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Fairfax County will receive an additional $34 million to provide emergency rental assistance to residents experiencing economic challenges due to the COVID-19 pandemic.

During a budget policy committee meeting yesterday (Tuesday), Fairfax County Department of Management and Budget Director Christina Jackson told the county board of supervisors that the department has submitted a certification for the award, and the amount is expected to be confirmed today.

The money comes from a $25 billion emergency rental assistance program that the U.S. Treasury Department established using funds from the COVID-19 relief package that Congress passed at the end of December.

“This will be huge,” Fairfax County Board of Supervisors Chairman Jeff McKay said. “I know we feel good about it, but obviously, there are a lot of folks out there struggling, and this will be a great opportunity to help those folks.”

Under the treasury program, renters may be eligible to receive assistance if at least one or more people in their household has experienced financial hardship due to the pandemic, are at risk of experiencing homelessness or housing instability, or have a household income at or below 80% of the area median income.

Applicants can receive up to 12 months of assistance, with the possibility of an additional three months if needed to ensure housing stability and funds are still available.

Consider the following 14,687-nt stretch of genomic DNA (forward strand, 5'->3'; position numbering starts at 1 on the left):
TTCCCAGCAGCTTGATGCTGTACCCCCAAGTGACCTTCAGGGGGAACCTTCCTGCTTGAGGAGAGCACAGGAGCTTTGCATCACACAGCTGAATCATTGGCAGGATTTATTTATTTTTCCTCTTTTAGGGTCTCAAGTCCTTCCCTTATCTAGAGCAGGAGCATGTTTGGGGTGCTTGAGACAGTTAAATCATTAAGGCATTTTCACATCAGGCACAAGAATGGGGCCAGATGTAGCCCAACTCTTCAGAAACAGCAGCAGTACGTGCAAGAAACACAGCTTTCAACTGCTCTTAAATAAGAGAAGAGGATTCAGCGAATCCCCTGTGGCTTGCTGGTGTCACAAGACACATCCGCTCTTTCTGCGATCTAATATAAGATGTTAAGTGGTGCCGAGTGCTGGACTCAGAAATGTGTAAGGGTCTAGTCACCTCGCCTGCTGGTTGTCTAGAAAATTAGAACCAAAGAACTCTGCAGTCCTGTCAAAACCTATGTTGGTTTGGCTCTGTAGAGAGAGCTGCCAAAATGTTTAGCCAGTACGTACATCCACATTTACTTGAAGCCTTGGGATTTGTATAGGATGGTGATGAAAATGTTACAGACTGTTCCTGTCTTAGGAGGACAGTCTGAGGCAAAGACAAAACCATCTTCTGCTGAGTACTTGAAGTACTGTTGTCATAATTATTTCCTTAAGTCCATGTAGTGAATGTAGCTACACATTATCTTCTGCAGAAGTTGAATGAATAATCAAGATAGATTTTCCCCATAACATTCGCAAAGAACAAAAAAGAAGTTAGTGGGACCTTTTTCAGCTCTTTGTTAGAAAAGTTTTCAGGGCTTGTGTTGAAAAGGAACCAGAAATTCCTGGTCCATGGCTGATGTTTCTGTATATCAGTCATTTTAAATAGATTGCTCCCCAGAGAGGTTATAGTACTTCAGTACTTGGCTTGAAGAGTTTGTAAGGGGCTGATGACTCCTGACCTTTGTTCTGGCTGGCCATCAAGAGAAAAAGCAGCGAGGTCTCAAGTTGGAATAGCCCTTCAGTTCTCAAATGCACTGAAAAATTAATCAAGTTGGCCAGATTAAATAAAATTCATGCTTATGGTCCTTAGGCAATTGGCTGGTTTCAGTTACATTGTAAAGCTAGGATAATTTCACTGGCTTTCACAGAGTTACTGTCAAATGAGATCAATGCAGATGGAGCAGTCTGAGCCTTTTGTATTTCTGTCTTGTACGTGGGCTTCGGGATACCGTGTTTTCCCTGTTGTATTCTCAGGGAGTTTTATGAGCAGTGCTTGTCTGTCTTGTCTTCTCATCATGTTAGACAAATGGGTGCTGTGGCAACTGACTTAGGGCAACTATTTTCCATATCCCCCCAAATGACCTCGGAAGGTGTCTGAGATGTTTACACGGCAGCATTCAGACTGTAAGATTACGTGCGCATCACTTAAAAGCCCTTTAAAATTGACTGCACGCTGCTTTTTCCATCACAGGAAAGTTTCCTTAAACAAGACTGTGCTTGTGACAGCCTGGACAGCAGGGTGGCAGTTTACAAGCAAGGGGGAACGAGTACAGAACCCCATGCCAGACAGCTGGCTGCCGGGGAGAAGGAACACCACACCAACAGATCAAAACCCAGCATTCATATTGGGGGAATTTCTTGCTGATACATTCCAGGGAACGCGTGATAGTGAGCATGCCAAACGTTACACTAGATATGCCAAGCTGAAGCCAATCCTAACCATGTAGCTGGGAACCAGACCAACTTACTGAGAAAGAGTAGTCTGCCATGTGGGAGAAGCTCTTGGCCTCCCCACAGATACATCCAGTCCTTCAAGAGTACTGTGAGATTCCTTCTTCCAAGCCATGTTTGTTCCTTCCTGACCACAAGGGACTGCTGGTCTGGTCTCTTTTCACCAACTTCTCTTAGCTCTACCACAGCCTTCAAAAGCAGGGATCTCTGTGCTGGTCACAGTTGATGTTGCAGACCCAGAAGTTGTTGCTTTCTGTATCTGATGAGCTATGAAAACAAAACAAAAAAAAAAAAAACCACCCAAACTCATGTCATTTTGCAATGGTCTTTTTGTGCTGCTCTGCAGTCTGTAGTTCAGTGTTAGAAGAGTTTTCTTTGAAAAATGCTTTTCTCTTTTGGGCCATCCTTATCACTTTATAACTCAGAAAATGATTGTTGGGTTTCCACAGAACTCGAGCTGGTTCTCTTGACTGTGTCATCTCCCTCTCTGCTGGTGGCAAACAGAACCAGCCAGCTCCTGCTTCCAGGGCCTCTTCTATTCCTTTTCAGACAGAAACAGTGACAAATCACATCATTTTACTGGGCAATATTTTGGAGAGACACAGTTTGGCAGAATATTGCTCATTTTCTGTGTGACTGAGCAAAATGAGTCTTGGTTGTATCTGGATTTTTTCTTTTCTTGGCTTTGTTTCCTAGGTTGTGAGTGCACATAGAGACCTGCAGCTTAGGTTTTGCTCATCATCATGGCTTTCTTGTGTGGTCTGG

The treasury is allocating the funds directly to states and local governments with more than 200,000 residents.

Jackson says the treasury is required to disperse all of the program funds by the end of January, so the county should have “dollars in hand” by the end of the month.

“We’re working with staff to try to incorporate this funding with other awards that we’ve received to make sure we’re using all the resources to our advantage,” Jackson said.

Because of the incoming grant, the Fairfax County Department of Management and Budget is recommending that the county increase its COVID-19 grants reserve by $50 million as part of its Fiscal Year 2021 mid-year budget review.

To offset anticipated revenue losses, the county plans to take $9.1 million out of a general fund reserve that the board of supervisors set up in May to support its coronavirus response efforts.

If the adjustment is approved, the COVID-19 reserve will have $16 million remaining, including roughly $12 million that the county mostly plans to use for Federal Emergency Management Agency reimbursements.

As part of the mid-year review, Fairfax County staff are also recommending that the county create 13 new positions in the health department to boost its pandemic response, especially when it comes to the COVID-19 vaccination program. The positions would be initially covered by federal stimulus funds.